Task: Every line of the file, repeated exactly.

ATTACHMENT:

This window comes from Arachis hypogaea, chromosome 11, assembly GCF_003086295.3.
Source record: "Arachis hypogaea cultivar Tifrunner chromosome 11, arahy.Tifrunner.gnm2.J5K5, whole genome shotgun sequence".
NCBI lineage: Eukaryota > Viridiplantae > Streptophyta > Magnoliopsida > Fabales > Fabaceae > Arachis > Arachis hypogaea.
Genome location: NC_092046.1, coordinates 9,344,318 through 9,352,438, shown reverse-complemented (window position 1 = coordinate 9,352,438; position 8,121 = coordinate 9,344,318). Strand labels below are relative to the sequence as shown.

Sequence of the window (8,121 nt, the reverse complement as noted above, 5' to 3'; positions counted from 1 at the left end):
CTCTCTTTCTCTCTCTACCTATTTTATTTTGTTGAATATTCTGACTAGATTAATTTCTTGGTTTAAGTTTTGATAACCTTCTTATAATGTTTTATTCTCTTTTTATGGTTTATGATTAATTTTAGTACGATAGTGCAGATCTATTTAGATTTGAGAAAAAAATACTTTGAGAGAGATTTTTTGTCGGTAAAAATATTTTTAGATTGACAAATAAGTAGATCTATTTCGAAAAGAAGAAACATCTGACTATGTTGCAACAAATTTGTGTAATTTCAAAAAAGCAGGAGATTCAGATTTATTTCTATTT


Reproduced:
This window comes from Arachis hypogaea, chromosome 11, assembly GCF_003086295.3.
Source record: "Arachis hypogaea cultivar Tifrunner chromosome 11, arahy.Tifrunner.gnm2.J5K5, whole genome shotgun sequence".
NCBI lineage: Eukaryota > Viridiplantae > Streptophyta > Magnoliopsida > Fabales > Fabaceae > Arachis > Arachis hypogaea.
Genome location: NC_092046.1, coordinates 9,344,318 through 9,352,438, shown reverse-complemented (window position 1 = coordinate 9,352,438; position 8,121 = coordinate 9,344,318). Strand labels below are relative to the sequence as shown.

Sequence of the window (8,121 nt, the reverse complement as noted above, 5' to 3'; positions counted from 1 at the left end):
CTCTCTTTCTCTCTCTACCTATTTTATTTTGTTGAATATTCTGACTAGATTAATTTCTTGGTTTAAGTTTTGATAACCTTCTTATAATGTTTTATTCTCTTTTTATGGTTTATGATTAATTTTAGTACGATAGTGCAGATCTATTTAGATTTGAGAAAAAAATACTTTGAGAGAGATTTTTTGTCGGTAAAAATATTTTTAGATTGACAAATAAGTAGATCTATTTCGAAAAGAAGAAACATCTGACTATGTTGCAACAAATTTGTGTAATTTCAAAAAAGCAGGAGATTCAGATTTATTTCTATTT